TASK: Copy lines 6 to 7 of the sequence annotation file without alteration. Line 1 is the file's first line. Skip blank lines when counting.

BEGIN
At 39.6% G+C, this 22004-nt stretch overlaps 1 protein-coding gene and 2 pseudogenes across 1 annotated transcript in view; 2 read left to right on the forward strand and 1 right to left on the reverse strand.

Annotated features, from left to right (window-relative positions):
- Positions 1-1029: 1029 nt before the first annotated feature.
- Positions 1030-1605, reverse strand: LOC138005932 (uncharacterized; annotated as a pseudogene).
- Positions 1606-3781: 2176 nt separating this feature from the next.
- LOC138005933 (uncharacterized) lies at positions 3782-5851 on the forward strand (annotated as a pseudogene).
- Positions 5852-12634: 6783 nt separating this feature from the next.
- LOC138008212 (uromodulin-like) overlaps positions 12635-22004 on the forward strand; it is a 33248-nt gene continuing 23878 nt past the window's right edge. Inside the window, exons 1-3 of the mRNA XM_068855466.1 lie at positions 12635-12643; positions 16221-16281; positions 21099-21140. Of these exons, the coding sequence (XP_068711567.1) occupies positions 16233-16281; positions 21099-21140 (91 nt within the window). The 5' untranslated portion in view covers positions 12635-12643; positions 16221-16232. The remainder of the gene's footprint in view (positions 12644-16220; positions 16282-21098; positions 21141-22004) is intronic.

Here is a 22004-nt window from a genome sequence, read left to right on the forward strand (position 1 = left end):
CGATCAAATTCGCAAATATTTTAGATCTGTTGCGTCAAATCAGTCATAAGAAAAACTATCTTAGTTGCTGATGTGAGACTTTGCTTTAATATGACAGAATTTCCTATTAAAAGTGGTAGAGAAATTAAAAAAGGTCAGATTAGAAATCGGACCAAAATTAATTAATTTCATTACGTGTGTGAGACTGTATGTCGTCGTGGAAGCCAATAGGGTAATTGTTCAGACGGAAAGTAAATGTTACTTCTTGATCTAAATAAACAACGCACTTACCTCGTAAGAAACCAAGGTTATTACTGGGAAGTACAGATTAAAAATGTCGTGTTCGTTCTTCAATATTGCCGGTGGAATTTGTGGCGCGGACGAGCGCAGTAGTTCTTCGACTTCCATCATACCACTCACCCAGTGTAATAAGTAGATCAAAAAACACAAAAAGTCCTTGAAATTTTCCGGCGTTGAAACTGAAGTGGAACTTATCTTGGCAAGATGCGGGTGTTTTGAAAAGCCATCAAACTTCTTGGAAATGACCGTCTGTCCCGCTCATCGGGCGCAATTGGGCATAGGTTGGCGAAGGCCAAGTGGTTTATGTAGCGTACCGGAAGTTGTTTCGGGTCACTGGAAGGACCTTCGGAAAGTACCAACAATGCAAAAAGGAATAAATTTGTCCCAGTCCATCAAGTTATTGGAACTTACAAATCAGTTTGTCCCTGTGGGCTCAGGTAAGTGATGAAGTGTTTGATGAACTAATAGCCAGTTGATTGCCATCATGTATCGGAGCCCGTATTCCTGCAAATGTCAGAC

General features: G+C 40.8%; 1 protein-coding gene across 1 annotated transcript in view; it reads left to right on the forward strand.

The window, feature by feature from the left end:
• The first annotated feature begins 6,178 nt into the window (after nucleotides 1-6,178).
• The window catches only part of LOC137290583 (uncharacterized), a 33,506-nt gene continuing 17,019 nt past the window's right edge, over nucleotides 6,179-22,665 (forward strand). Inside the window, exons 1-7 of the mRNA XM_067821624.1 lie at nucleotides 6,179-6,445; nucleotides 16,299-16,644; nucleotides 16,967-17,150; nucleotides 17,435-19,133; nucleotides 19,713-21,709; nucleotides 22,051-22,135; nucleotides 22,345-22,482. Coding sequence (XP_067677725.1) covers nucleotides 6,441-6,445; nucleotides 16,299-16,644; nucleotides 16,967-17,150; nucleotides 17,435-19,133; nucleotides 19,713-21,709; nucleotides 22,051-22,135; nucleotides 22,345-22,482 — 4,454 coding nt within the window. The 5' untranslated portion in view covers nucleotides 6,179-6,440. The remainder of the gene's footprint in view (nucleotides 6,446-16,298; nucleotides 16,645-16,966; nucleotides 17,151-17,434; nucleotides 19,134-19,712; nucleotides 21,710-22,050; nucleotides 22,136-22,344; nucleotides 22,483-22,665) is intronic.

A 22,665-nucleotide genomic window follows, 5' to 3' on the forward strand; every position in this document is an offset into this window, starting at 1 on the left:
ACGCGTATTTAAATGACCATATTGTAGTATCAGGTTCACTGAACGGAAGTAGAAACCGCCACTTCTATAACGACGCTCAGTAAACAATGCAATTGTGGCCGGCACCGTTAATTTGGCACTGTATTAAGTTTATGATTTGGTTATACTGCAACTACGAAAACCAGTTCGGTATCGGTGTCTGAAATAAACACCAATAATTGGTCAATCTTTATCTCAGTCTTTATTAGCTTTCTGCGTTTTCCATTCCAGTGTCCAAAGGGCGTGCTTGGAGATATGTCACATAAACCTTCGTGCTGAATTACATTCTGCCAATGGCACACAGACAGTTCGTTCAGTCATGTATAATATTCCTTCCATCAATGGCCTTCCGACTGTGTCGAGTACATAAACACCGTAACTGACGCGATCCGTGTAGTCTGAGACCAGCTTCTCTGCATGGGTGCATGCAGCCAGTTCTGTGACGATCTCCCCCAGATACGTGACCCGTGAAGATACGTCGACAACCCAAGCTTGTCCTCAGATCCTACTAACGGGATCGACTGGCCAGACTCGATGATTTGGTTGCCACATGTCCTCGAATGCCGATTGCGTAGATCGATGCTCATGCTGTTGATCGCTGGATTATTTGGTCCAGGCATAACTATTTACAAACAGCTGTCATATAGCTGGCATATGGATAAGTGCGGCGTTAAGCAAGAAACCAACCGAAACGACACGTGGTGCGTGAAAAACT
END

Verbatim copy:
- LOC138005933 (uncharacterized) lies at positions 3782-5851 on the forward strand (annotated as a pseudogene).
- Positions 5852-12634: 6783 nt separating this feature from the next.